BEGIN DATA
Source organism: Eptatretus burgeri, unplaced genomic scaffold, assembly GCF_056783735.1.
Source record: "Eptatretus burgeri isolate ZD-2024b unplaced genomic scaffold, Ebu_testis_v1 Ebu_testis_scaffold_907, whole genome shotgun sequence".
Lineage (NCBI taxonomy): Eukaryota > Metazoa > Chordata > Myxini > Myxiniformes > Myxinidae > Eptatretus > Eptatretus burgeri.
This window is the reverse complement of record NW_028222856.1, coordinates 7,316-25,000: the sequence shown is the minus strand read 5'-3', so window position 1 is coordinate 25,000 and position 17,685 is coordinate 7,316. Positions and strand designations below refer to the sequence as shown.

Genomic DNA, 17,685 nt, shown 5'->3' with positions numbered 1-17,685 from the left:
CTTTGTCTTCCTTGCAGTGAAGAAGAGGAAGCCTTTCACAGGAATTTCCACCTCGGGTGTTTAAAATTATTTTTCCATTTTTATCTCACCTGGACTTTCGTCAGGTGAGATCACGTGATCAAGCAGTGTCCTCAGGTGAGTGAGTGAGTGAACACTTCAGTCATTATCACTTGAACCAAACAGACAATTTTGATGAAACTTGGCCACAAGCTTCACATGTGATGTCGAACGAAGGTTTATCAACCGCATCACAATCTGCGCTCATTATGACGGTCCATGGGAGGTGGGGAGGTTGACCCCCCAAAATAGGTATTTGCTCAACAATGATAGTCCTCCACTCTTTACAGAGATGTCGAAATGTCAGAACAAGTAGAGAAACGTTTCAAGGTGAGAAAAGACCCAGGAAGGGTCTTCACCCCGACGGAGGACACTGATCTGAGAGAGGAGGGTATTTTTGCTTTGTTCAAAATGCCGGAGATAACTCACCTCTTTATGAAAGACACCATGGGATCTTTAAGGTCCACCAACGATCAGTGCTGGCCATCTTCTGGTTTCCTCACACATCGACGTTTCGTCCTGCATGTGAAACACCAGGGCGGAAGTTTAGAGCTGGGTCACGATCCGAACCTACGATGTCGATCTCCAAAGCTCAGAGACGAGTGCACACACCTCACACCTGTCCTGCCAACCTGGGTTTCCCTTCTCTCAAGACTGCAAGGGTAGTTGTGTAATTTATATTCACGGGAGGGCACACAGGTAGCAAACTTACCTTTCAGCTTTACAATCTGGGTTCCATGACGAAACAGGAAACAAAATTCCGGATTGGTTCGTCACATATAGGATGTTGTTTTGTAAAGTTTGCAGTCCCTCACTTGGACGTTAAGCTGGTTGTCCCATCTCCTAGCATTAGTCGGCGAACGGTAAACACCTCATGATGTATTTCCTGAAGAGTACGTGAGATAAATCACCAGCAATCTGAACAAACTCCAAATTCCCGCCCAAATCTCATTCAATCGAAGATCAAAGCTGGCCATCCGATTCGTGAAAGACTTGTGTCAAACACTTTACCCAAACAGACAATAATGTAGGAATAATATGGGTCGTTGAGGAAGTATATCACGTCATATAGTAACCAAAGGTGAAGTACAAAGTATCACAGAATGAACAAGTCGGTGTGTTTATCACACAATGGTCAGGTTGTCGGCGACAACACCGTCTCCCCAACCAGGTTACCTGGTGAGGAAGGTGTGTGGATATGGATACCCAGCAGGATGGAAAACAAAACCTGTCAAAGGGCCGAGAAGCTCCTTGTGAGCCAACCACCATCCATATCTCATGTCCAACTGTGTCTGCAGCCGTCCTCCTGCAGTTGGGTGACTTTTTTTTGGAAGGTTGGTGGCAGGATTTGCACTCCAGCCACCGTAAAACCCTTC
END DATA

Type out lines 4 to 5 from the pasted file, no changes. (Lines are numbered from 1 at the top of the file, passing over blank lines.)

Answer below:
This window is the reverse complement of record NW_028222856.1, coordinates 7,316-25,000: the sequence shown is the minus strand read 5'-3', so window position 1 is coordinate 25,000 and position 17,685 is coordinate 7,316. Positions and strand designations below refer to the sequence as shown.

Genomic DNA, 17,685 nt, shown 5'->3' with positions numbered 1-17,685 from the left: